Supporting Undocumented Students
USF President Paul J. Fitzgerald, S.J. appeared on CNN, speaking in support of undocumented students facing intimidation and bullying in the wake of anti-immigration rhetoric and threats to deport them by President-elect Donald Trump and some of his supporters.
"We will use every legal means to protect these, our students," Fr. Fitzgerald told CNN anchor Carol Costello.
Fr. Fitzgerald pledged that USF will provide undocumented students with a quality education, give them every chance to participate in life on campus, offer them the best legal advice for their situation, and help them seek different immigration statuses if relevant.
He also discussed the issue on Bay Area Fox affiliate KTVU-TV news, and USF's stand was reported in the San Francisco Business Journal and the online Catholic magazine Crux.
Presidents oppose deportation
Fr. Fitzgerald is among more than 450 (and growing) university and college presidents from across the country, including 80 from Catholic institutions, that oppose the deportation of so-called DREAMers — undocumented students who were brought to the U.S. by their parents as children and have grown up here. Presidents and university leaders from all 28 Jesuit universities and colleges in the U.S. released a joint statement, expanding the list of those they're intent on protecting to include minorities and non-Christians, who have also been threatened in the weeks following the presidential election.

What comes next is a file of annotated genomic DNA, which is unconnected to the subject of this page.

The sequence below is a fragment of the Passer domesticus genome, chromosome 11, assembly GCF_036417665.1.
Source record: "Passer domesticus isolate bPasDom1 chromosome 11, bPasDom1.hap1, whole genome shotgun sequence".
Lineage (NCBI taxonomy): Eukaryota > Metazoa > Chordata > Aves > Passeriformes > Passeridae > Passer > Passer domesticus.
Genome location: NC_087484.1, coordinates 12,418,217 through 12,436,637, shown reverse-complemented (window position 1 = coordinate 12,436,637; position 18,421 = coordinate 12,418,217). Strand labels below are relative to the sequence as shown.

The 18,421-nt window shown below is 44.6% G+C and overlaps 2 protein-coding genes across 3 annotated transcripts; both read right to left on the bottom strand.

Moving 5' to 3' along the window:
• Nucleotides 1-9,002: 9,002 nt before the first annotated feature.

"Experience has shown us that our communities are immeasurably enriched by the presence, intelligence, and committed contributions of undocumented students, as well as of faculty and staff of every color and from every faith tradition," says the statement released by the Association of Jesuit Colleges and Universities (AJCU).
In the statement, AJCU presidents and leaders pledged to:
- Protect to the fullest extent of the law undocumented students on their campuses;
- Promote retention of the DREAMers protected by the Deferred Action for Childhood Arrivals Program (DACA);
- Support and stand with students, faculty, and staff regardless of their faith traditions;
- And preserve the religious freedoms on which the nation was founded.
“Shoot ourselves in the foot”
Nearly 700,000 students are protected by DACA, which began in 2012. It allows certain undocumented immigrants who entered the U.S. as minors to receive renewable two-year deferments from deportation, while they complete their education and pursue legalization.
As a country that was founded by and built by immigrants, supporting DACA is not only the moral thing to do but the practical thing to do, said Fr. Fitzgerald. "The United States does not produce enough college graduates to fill the needs of our economy. To deport 700,000 college students would be shooting ourselves in the foot," he said.